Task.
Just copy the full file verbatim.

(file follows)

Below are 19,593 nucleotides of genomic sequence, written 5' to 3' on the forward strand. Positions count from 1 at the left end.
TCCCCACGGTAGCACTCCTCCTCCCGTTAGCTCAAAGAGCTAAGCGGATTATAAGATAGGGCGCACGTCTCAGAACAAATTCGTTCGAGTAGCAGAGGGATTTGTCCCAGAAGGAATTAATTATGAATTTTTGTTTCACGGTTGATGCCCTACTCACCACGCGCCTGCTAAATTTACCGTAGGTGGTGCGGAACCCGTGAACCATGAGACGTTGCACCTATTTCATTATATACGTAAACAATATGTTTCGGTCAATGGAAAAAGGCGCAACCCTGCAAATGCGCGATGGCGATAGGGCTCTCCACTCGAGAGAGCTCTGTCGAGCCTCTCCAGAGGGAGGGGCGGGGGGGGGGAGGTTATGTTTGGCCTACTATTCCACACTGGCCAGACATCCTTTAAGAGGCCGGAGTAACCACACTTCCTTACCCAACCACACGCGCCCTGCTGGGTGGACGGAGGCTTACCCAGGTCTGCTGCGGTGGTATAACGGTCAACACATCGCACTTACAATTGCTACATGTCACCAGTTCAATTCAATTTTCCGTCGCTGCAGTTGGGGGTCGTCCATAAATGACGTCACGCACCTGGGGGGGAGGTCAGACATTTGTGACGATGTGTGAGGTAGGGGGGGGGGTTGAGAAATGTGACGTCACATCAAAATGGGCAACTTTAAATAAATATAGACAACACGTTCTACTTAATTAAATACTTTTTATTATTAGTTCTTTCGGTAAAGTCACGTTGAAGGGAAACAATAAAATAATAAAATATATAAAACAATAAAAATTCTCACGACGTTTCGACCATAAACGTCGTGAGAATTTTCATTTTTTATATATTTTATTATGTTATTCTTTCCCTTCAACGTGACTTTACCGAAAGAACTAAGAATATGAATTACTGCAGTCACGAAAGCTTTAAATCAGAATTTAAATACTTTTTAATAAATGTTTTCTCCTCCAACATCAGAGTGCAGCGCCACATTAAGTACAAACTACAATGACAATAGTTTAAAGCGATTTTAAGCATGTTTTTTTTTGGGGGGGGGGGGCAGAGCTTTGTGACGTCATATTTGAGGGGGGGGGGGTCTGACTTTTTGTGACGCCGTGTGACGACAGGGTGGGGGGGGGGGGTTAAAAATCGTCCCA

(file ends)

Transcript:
Below are 19,593 nucleotides of genomic sequence, written 5' to 3' on the forward strand. Positions count from 1 at the left end.
TCCCCACGGTAGCACTCCTCCTCCCGTTAGCTCAAAGAGCTAAGCGGATTATAAGATAGGGCGCACGTCTCAGAACAAATTCGTTCGAGTAGCAGAGGGATTTGTCCCAGAAGGAATTAATTATGAATTTTTGTTTCACGGTTGATGCCCTACTCACCACGCGCCTGCTAAATTTACCGTAGGTGGTGCGGAACCCGTGAACCATGAGACGTTGCACCTATTTCATTATATACGTAAACAATATGTTTCGGTCAATGGAAAAAGGCGCAACCCTGCAAATGCGCGATGGCGATAGGGCTCTCCACTCGAGAGAGCTCTGTCGAGCCTCTCCAGAGGGAGGGGCGGGGGGGGGGAGGTTATGTTTGGCCTACTATTCCACACTGGCCAGACATCCTTTAAGAGGCCGGAGTAACCACACTTCCTTACCCAACCACACGCGCCCTGCTGGGTGGACGGAGGCTTACCCAGGTCTGCTGCGGTGGTATAACGGTCAACACATCGCACTTACAATTGCTACATGTCACCAGTTCAATTCAATTTTCCGTCGCTGCAGTTGGGGGTCGTCCATAAATGACGTCACGCACCTGGGGGGGAGGTCAGACATTTGTGACGATGTGTGAGGTAGGGGGGGGGGTTGAGAAATGTGACGTCACATCAAAATGGGCAACTTTAAATAAATATAGACAACACGTTCTACTTAATTAAATACTTTTTATTATTAGTTCTTTCGGTAAAGTCACGTTGAAGGGAAACAATAAAATAATAAAATATATAAAACAATAAAAATTCTCACGACGTTTCGACCATAAACGTCGTGAGAATTTTCATTTTTTATATATTTTATTATGTTATTCTTTCCCTTCAACGTGACTTTACCGAAAGAACTAAGAATATGAATTACTGCAGTCACGAAAGCTTTAAATCAGAATTTAAATACTTTTTAATAAATGTTTTCTCCTCCAACATCAGAGTGCAGCGCCACATTAAGTACAAACTACAATGACAATAGTTTAAAGCGATTTTAAGCATGTTTTTTTTTGGGGGGGGGGGGCAGAGCTTTGTGACGTCATATTTGAGGGGGGGGGGGTCTGACTTTTTGTGACGCCGTGTGACGACAGGGTGGGGGGGGGGGGTTAAAAATCGTCCCA